René Doursat, Ph.D.
Complex Systems Institute, Paris (ISC-PIF)
November 30, 2012
12:50 - 1:45 pm
Kalkin, Room 001
Generally, phenomena of spontaneous pattern formation are random and repetitive, whereas elaborate devices are the deterministic product of human design. Yet, biological organisms and collective insect constructions are exceptional examples of complex systems that are both architectured and self-organized. Can we understand their precise self-formation capabilities and integrate them with technological planning? Can physical systems be endowed with information, or informational systems be embedded in physics, to create autonomous morphologies and functions? I will present a new field of research, Morphogenetic Engineering, which explores the modeling and implementation of "self-architecturing" systems. Particular emphasis is set on the programmability and computational abilities of self-organization, properties that are underappreciated in complex systems science—while, conversely, the benefits of self-organization are underappreciated in engineering methodologies.
Embryomorphic Engineering, a particular instance of Morphogenetic Engineering, takes its inspiration directly from biological development to create new robotic, software or network architectures by decentralized self-assembly of elementary agents. At its core, it combines three key principles of multicellular embryogenesis: chemical gradient diffusion (providing positional information to the agents), gene regulatory networks (triggering their differentiation into types, thus patterning), and cell division or aggregation (creating structural constraints, thus reshaping). I will illustrate the potential of Embryomorphic Engineering in different spaces: 2D/3D physical swarms, which can find applications in collective robotics, synthetic biology or nanotechnology; and nD graph topologies, which can find applications in distributed software and peer-to-peer techno-social networks. In all cases, the specific genotype shared by all the agents makes the phenotype's complex architecture and function modular, programmable and reproducible.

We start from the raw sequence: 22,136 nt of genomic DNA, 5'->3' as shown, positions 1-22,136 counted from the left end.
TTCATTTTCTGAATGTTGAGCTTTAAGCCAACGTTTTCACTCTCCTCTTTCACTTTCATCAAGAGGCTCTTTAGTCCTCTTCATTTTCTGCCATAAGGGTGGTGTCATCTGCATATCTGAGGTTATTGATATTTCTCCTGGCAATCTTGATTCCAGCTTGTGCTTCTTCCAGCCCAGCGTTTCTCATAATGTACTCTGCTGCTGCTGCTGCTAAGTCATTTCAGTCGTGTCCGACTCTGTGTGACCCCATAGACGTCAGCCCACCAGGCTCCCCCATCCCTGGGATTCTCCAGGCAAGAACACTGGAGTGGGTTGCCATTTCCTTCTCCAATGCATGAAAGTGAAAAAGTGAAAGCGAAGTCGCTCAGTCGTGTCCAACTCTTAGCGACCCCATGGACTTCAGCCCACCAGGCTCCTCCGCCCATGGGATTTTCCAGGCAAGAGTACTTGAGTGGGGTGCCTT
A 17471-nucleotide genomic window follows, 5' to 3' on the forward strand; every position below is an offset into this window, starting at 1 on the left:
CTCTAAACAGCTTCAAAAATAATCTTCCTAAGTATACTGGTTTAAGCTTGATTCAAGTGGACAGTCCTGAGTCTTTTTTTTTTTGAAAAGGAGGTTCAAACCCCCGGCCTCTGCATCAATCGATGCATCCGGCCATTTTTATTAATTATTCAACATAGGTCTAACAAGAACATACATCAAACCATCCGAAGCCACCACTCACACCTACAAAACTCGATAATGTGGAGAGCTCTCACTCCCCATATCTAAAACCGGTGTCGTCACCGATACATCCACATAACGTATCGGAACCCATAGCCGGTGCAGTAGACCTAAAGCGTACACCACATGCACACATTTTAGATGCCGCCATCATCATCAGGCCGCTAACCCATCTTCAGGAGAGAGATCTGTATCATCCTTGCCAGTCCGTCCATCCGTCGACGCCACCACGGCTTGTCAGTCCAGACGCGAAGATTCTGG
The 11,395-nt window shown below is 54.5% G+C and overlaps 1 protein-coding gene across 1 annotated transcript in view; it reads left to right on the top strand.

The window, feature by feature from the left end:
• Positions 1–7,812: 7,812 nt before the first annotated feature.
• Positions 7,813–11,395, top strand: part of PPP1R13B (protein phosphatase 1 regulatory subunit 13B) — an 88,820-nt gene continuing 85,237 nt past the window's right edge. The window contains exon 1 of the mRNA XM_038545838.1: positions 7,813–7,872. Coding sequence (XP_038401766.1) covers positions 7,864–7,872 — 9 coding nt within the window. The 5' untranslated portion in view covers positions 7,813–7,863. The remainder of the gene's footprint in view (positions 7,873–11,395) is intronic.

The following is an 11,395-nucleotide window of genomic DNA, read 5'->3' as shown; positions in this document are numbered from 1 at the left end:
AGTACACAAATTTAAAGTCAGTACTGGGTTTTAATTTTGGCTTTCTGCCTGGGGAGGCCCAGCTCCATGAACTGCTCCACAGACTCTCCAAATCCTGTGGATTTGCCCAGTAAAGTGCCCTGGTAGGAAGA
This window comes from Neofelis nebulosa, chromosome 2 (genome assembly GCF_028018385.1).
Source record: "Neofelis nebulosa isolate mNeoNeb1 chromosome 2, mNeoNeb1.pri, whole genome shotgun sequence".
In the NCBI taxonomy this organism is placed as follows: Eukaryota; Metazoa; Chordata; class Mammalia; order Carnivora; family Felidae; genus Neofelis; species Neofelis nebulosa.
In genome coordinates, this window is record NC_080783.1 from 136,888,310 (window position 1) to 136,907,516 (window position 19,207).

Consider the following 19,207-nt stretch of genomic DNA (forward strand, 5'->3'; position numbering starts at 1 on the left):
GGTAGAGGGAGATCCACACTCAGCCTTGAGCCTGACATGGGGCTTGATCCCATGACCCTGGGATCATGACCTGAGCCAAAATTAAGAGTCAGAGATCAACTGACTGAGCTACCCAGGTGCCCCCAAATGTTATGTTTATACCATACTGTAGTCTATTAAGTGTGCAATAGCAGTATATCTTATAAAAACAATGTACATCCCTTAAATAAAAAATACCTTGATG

René Doursat (http://doursat.free.fr) is a Research Scientist and former Director of the Complex Systems Institute, Paris Ile-de-France (ISC-PIF). He also co-founded the Complex Systems Master's at Ecole Polytechnique, where he is an Adjunct Lecturer. Previously, he was a Visiting Assistant Professor in computer science at the University of Nevada, after an extended period in the Bay Area's software industry. An alumnus of Ecole Normale Supérieure, Paris, he completed his PhD in 1991 and a postdoc in neuroinformatics at the Ruhr-Universität Bochum, Germany. The main theme of Rene's research is the computational modeling and simulation of morphogenetic engineering systems (Springer book to appear), i.e. how complex architectures self-organize from a swarm of heterogeneous agents via dynamical, developmental, and evolutionary processes. He was the General Chair of ECAL 2011, the European Conference on Artificial Life.
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